May 21, 2020

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Hail to the King

Five colour decks are always a scary thing to be building. Which colours do you skew your mana base towards? Should you go for a crazy combo deck like Food Chain or something fairer? Where do you even start with this? Well, I often talk about putting cycles of cards in your 4 colour decks to start with. So, why not try with putting in more complete cycles of cards from all five colours? We will obviously be excluding any unplayable parts of cycles, but let’s try to keep it as complete as possible.


Hail to the King

Commander (1)
Creatures (21)
Spells (22)
Artifacts (15)
Enchantments (2)
Lands (39)

So let’s go over some of the cycles included and some of the incomplete cycles in here.


"Hour of" Cycle

Hour of Promise is the only one included as the others are just exceptionally lacking by comparison. While Hour of Revelation and Hour of Devastation may be playable, there are just significantly better options to be in those slots especially when we are jamming so many bad cards in this deck already. Hour of Eternity and Hour of Glory are also just not very good cards. Hour of Eternity won’t function very well outside of a general graveyard focused strategy but even then each creature has to have some sort of relevant text on it for that to really be a blow out despite its mana cost, and Hour of Glory is just acceptable removal in black. Overall, not cards I generally recommend running in Commander so we won’t see them here.


The Ultimatums

While stocking up on too many of these may be a mistake due to their converted mana cost, they’re each of an absurdly high power level. Start off by playing as many of them as you can, until you find exactly which ones you prefer the play styles of. In this list, as it currently stands, it may be hard to enable a couple of them (mostly Eerie Ultimatum and Emergent Ultimatum) but even on the lower side of focus for them, they’re still absurdly powerful cards. The ones that have been excluded from this list are either completely unplayable in Commander (Clarion Ultimatum) or are just insufficient in value or the ability to turn them on in this deck (Violent Ultimatum). As it currently stands, this cycle remains underplayed in the format and I hope this will help draw more players to considering them in their future builds as long as you can get your colours in order.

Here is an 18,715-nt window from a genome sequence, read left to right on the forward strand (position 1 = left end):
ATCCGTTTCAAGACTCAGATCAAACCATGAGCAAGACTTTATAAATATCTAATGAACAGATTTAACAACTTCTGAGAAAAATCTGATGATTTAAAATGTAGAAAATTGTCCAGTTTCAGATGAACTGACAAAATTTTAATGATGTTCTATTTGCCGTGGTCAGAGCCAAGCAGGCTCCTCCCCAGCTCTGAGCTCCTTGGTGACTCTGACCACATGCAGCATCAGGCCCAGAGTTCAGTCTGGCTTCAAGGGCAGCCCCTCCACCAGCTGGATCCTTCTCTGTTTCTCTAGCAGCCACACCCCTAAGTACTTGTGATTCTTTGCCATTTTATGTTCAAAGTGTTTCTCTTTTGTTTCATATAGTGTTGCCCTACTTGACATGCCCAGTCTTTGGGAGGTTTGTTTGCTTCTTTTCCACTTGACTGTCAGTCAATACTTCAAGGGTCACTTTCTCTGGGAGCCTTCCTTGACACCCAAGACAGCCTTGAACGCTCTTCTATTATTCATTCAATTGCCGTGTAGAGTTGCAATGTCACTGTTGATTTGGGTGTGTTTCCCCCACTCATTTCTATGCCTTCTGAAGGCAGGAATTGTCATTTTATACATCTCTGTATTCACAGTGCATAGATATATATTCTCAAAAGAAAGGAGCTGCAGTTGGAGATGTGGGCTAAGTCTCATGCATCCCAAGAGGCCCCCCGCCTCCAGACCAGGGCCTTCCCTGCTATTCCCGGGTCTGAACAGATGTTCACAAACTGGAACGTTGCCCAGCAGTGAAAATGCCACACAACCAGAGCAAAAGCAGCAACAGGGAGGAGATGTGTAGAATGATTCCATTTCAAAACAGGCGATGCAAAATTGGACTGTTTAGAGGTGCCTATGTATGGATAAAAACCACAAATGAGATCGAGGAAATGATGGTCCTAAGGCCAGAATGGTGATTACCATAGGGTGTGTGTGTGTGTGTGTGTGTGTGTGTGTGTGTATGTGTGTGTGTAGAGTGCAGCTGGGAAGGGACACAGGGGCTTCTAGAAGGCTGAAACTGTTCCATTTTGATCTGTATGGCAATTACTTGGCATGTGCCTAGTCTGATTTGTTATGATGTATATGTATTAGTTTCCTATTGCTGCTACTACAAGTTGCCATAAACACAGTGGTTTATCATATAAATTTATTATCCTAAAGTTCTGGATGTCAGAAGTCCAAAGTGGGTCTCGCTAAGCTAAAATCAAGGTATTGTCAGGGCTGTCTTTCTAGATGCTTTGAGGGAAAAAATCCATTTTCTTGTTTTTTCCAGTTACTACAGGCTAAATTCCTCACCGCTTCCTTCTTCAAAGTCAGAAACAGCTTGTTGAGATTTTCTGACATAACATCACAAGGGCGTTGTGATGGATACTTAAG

The Cavaliers

Another underutilized cycle of cards in Commander. Each with valuable enter the battlefield effects, stats and on death abilities. Each coming in on a budget, it’s pretty hard to go wrong with this cycle. If you could run the full cycle of Titans (poor Primeval Titan), they’d likely go right alongside these. The ability to reanimate these with our Commander puts them on a rather high power level with the only drawback being the mana costs associated with each of them. Three of any colour is difficult, especially in a five colour deck but with sufficient ramp and duals, this deck should get there with consistency, just not necessarily always on curve.


The Tutors

The one mana tutors are always a powerful inclusion. While some of them are less so than others here (Enlightened Tutor), the ability to sculpt your hand and play early on is immensely powerful and greatly helps the consistency of the deck. Another note here is that there is no one mana red tutor that’s officially part of this cycle from a name perspective (outside of Goblin Tutor but that isn’t black bordered), so the obvious inclusion is indeed Gamble which should work well with our Commander as well. The ability to discard a creature to later get back with Kenrith, the Returned King. Definitely a cycle to keep in if you can, but the price points of this cycle really keep it out of players’ collections. A recent spike in Worldly Tutor and the ever expensive price of Vampiric Tutor certainly don’t make things easy. If these are out of your reach, cut them for more removal or card draw.